Steven Spielberg nostalgia

My biggest worry about Steven Spielberg‘s Ready Player One was that the film might sink under the weight of the sheer number of pop culture references it needs to juggle in order to be accurate to Ernest Cline‘s 2011 novel. While there are still plenty of references to be spotted, Spielberg thankfully manages to keep the film afloat amid all of its nostalgia.

But much of Spielberg’s career has been devoted to the idea of nostalgia in one way or another. Whether it’s making movies that remind us of being children, paying homage to adventure serials of days long past, or depicting bygone time periods in which characters make the right choices against all odds, Steven Spielberg may be one of the most nostalgic filmmakers working today. (Though he’s never been afraid to push the envelope when it comes to utilizing technology in his movies).

/Film caught up with The Beard at the Ready Player One press junket and asked him about his relationship with nostalgia, and during his answer, Spielberg teased the possibility of one day releasing a documentary about his days with fellow New Hollywood filmmakers Francis Ford Coppola, George Lucas, Martin Scorsese, and Brian De Palma.

Since Ready Player One is basically a love letter to the 1980s, I asked Spielberg about his relationship with nostalgia and how it might have changed over the years. Amblin’s official Twitter account captured the first portion of his answer, so you can check out the video (and the rest of his answer) below.

“That’s a great question because I have the most intimate relationship with nostalgia. And it’s based on the fact that from when I was twelve years old, eleven years old, I started taking 8mm movies of my family on camping trips when I was a kid growing up in Arizona. When videotape came in, I started taking videotapes. And then I started taking my 8mm sound movie camera when I was hanging around with Coppola and Lucas and Scorsese and De Palma, and that whole group, back in the ‘70s. I’ve got something like 60 hours of footage of all us growing up and making movies together, which someday might make an interesting documentary. If I can get the rights to any of these guys – probably 80% of the footage, they would not want released!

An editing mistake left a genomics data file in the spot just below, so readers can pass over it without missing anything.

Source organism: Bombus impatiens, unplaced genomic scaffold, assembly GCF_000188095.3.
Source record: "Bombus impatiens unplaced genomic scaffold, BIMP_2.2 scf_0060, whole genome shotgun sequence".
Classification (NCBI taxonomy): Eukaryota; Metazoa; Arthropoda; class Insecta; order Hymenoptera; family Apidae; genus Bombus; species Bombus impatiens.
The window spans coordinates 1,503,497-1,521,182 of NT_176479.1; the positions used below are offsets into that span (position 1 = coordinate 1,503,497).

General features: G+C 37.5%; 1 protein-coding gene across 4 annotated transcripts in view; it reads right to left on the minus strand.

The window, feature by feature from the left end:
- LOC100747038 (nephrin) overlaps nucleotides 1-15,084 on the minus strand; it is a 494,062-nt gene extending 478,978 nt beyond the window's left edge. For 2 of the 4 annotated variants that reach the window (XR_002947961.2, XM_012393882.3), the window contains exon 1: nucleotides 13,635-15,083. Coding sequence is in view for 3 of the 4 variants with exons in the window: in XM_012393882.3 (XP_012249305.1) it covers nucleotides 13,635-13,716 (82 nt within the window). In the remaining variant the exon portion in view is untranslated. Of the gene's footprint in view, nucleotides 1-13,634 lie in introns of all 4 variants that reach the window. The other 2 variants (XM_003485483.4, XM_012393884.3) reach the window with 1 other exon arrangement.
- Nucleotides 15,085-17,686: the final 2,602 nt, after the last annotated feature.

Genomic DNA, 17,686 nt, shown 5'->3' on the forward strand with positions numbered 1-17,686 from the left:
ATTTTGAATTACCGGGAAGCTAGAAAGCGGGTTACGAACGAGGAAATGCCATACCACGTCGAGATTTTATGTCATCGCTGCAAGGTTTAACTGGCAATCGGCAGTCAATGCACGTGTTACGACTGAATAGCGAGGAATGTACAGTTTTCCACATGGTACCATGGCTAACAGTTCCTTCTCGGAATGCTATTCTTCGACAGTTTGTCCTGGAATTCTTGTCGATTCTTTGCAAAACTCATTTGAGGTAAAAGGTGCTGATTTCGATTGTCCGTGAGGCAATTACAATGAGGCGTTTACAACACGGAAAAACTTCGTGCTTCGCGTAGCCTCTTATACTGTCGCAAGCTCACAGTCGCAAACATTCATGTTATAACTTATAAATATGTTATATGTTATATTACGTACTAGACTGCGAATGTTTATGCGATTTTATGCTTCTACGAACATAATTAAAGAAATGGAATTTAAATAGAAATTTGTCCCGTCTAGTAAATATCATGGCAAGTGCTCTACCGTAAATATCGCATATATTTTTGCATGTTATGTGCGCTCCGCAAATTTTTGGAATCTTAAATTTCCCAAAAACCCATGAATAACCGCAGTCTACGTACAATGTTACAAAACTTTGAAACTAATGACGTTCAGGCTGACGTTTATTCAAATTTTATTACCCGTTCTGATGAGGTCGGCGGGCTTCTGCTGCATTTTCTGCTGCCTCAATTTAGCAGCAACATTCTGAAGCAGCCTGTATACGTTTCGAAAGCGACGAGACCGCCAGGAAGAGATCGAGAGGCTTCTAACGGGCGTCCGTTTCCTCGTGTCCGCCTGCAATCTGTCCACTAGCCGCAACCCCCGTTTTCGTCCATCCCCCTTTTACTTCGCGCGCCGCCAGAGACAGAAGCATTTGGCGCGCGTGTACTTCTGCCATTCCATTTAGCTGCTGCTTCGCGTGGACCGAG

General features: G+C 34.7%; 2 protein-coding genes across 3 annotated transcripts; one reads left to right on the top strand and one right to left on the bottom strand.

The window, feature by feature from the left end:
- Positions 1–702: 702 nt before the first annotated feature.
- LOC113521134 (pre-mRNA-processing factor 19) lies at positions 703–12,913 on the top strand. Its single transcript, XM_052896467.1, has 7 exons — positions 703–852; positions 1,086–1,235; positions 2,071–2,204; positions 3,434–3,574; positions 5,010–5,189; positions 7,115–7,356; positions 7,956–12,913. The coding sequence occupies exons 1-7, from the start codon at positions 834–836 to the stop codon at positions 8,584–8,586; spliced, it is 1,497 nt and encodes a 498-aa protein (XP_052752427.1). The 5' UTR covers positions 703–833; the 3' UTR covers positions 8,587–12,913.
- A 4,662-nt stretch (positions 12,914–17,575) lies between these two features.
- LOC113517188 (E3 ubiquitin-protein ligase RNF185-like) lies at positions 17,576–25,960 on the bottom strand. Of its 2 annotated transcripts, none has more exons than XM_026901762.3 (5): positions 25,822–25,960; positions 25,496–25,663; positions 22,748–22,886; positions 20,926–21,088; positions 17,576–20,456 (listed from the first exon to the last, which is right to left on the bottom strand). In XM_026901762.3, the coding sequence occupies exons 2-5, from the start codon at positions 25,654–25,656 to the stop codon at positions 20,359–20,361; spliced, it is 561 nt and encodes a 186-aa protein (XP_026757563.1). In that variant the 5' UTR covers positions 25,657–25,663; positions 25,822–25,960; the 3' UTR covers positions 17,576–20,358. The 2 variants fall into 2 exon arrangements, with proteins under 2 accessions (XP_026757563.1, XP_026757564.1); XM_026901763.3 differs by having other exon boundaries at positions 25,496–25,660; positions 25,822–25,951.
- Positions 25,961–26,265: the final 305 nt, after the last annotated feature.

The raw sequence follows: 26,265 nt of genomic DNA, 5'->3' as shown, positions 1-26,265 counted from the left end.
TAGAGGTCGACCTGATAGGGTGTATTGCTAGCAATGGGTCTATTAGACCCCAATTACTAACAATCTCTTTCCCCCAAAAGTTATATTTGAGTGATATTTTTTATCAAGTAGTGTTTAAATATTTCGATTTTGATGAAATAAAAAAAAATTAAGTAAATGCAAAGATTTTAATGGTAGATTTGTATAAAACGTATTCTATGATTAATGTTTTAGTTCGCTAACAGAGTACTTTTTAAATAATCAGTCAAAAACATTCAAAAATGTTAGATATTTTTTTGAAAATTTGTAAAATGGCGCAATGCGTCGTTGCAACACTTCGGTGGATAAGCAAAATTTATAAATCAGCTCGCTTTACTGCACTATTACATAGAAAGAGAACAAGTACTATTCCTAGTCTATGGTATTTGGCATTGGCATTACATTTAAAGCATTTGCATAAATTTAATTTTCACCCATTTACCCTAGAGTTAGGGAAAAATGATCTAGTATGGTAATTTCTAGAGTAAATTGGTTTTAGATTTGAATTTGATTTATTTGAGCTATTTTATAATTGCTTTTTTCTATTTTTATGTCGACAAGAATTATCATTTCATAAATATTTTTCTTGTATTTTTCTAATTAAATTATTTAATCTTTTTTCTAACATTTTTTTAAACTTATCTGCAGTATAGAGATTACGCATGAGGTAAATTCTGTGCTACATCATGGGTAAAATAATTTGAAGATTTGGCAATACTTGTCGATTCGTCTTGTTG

Today in my life, I do all the videos of my family growing up, and what we do every single year is, I have a really great editor, Andy, in our office. He cuts together the whole year in the life of my family. All of my children, my grandchildren, and we have little screenings. It’s called the annual family video. So I basically live in nostalgia, and that might be the main reason I reacted so positively to Ernie [Cline]’s book and Zak [Penn]’s script. Because I’m living that way most of my life.”

It’s worth noting that last year, HBO produced a documentary about Spielberg (called, appropriately, Spielberg), and while that featured some behind-the-scenes footage of this merry band of upstart filmmakers in the prime of their lives, it sounds like the director has much more where that came from in his own personal archives. Does anyone have a useless online petition I can sign in the hopes of one day convincing him to make this happen?

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